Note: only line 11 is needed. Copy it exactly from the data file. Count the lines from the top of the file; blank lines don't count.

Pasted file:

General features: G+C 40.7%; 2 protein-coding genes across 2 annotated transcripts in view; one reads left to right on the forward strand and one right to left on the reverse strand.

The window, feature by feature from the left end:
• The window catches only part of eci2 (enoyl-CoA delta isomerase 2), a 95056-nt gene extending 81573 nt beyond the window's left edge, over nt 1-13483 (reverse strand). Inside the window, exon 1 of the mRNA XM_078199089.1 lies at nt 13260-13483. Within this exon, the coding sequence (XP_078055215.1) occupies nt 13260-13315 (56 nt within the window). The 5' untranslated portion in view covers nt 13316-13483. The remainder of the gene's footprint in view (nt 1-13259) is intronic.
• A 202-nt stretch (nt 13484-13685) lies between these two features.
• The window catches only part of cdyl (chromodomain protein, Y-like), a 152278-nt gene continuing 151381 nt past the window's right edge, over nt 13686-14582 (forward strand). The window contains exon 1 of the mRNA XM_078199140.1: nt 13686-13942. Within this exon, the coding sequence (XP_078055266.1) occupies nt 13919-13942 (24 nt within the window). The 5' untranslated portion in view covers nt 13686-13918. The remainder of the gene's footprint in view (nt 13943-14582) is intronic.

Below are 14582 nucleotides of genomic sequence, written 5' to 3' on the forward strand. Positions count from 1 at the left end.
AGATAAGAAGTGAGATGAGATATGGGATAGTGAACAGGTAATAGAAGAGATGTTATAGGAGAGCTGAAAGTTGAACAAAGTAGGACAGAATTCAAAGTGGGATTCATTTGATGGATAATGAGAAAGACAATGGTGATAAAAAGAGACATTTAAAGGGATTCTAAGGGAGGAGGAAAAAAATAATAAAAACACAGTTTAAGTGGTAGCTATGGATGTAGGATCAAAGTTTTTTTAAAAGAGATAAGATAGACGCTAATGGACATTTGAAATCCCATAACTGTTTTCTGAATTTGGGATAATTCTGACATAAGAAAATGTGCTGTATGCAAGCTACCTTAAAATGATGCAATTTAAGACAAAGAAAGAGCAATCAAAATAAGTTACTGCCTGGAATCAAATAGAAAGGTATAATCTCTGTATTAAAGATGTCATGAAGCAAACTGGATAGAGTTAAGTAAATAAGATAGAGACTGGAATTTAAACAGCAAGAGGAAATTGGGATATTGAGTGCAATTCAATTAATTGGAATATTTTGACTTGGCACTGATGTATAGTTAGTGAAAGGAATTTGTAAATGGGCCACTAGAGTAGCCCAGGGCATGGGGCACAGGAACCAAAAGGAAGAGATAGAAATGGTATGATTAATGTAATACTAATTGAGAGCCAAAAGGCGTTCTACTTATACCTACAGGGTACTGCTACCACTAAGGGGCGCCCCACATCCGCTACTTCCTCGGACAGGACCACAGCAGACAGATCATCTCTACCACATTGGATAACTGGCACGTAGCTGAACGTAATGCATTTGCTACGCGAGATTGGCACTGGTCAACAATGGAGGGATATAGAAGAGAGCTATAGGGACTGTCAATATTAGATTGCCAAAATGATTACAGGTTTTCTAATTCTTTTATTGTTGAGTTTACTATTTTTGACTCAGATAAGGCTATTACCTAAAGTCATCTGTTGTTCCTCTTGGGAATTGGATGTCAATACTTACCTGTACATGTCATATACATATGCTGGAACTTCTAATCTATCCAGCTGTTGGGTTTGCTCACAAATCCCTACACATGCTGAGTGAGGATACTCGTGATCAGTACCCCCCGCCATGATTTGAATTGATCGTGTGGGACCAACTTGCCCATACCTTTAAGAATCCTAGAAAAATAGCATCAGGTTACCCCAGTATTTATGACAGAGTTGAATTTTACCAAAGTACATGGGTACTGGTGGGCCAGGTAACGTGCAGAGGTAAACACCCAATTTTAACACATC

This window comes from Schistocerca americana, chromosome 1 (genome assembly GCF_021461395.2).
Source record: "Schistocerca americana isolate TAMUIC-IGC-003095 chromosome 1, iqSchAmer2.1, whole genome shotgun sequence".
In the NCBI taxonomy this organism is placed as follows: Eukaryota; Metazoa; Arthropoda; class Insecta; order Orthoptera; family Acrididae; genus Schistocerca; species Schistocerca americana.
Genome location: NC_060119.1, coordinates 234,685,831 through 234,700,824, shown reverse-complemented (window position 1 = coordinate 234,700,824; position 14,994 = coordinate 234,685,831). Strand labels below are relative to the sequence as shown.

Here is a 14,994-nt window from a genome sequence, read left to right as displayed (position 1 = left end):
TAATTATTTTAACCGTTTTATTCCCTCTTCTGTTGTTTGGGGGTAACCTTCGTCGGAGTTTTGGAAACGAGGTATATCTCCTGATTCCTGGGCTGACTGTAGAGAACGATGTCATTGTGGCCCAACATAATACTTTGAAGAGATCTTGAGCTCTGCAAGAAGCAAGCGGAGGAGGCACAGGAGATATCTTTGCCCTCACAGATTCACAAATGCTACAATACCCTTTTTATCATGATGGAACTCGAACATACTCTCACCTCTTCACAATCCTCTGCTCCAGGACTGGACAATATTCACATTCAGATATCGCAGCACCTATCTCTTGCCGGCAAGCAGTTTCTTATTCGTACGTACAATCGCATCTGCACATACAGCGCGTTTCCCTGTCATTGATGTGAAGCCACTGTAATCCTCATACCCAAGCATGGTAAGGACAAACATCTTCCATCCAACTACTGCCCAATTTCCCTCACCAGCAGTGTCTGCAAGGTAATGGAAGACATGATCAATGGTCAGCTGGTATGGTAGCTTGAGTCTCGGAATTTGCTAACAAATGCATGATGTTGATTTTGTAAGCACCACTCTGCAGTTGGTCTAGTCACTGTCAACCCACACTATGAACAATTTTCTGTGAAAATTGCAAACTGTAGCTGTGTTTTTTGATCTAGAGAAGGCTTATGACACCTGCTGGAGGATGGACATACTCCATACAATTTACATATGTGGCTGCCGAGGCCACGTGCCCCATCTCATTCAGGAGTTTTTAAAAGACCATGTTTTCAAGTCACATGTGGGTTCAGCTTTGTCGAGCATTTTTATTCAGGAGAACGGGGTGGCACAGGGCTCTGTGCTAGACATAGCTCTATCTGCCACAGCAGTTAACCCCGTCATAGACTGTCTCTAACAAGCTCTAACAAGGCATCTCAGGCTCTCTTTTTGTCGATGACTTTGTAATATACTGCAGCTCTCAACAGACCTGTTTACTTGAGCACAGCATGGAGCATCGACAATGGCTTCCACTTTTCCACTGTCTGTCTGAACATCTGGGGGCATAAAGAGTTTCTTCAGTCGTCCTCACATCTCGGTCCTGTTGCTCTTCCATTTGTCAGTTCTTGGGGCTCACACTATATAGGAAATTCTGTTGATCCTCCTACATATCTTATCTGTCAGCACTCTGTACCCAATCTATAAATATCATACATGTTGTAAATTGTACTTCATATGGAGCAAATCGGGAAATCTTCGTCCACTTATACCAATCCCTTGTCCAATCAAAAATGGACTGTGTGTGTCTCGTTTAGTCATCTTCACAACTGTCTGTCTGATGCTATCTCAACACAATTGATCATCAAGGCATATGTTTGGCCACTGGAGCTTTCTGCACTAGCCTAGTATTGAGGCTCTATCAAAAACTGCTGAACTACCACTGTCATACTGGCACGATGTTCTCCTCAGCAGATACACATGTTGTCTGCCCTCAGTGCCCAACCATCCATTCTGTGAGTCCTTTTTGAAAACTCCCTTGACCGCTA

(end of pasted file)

Genome location: NC_060119.1, coordinates 234,685,831 through 234,700,824, shown reverse-complemented (window position 1 = coordinate 234,700,824; position 14,994 = coordinate 234,685,831). Strand labels below are relative to the sequence as shown.